As always, even the most trivial algorithms require very complex inputs. And with even minor variation in the possible inputs, the if-then logic becomes too unweildy. Although computers in general are great at pursuing if-then logic chains regardless of complexity (within limits), AI algorithms are not. They provide guesses with probabilities. In certain areas, most notably speech and image recognition, their guesses are becoming very good and resembling humans. They may even outperform humans at scale.

But all the if-then part of what to do with these guesses is still handled by if-then algorithms designed by humans. There’s some talk of ‘Programming 2.0’ but nobody seems to be applying it to some of the day-to-day simple problems with complex scaling. Because even small errors in the inputs result in big aggregate problems and AI systems have no way of assessing whether their guesses ‘make sense’.

Is AI impossible?

Maybe AI is just too hard. But these examples don’t claim it’s impossible, they just show that some difficult problems are just difficult. Even if they appear straightforward on the surface.

I have learned not to bet against engineers’ ability to figure out solutions in the long run. It’s not always clear what is solvable by AI and what is not ahead of time. Sometimes, specialised ML systems can be developed to solve problems that don’t generalise (e.g. GO or chess machines). But I would have expected more people to deal with these problems, if there was an easy solution to be found. And there hundreds more similar task-based problems that just won’t be magicked away by slapping the label ‘AI’ on it. Individual ones may be solved by one way or another. Perhaps by breaking them into component parts. But I’m not seeing any specific steps being taken to create general purpose Machine Learning that would deal with all of them. Just wishful thinking about AGI (Artificial General Intelligence) emerging to solve these problems without regard to the actual complexity of some of them or the complexity of the intermediate steps it would take to get there.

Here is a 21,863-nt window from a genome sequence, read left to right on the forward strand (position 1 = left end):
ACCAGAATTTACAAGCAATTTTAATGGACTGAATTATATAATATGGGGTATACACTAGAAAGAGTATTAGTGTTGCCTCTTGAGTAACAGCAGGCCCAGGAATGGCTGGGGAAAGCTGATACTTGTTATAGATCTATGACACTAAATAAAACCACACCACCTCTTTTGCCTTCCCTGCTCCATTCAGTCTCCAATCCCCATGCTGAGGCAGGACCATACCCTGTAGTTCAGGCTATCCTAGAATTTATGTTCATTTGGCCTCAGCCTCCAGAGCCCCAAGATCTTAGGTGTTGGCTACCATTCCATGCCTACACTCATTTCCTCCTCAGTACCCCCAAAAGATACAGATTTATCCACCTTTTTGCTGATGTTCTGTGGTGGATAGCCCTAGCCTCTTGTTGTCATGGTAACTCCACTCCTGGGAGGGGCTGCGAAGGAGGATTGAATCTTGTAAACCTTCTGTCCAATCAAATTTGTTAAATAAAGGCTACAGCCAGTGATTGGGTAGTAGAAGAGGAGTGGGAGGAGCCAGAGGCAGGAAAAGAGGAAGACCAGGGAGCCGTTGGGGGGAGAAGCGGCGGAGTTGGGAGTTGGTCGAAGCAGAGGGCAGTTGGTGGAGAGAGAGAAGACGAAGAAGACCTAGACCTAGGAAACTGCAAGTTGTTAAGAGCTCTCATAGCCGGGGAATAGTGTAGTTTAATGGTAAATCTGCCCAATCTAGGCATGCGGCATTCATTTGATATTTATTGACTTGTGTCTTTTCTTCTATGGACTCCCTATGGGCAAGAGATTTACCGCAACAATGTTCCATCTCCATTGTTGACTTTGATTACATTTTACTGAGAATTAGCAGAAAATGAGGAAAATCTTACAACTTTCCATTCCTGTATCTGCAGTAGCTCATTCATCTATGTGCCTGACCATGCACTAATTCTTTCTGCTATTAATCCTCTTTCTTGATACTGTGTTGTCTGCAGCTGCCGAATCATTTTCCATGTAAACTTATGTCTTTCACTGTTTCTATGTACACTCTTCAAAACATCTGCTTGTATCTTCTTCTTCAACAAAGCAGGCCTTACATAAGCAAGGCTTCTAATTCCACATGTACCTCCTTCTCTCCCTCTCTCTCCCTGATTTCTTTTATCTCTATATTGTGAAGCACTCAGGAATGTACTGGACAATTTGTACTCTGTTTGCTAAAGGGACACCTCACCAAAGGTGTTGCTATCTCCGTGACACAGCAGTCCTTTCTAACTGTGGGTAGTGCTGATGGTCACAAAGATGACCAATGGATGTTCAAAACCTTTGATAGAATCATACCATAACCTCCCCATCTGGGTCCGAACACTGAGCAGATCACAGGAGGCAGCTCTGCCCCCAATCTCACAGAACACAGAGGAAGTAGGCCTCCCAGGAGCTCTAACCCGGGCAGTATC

Innovation is bad for business: 3 more ‘I’ words to compare innovation to

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Innovation is the ‘in’ thing. Innovate or die is the buzz up and down the hive mind. Everybody is feeling like they must innovate all of the things all of the time. But is the incessant innovation the right mode of approaching this?

We constantly spin up stories of the intrepid innovator and the change they bring about in the world. But is that what is really happening on the ground? I think we can bring up some metaphors to bear on this that may open up some different possibilities of conceptualizing innovation.

Note: I’m writing this as an early adopter and some time professional innovator. But despite a personal drive to constantly try new things, I find that approaching innovation uncritically and without regard to the full diversity of its instantiations is counterproductive. Therefore, this is meant to be a corrective as much to myself as others.

Infection as metaphor of innovation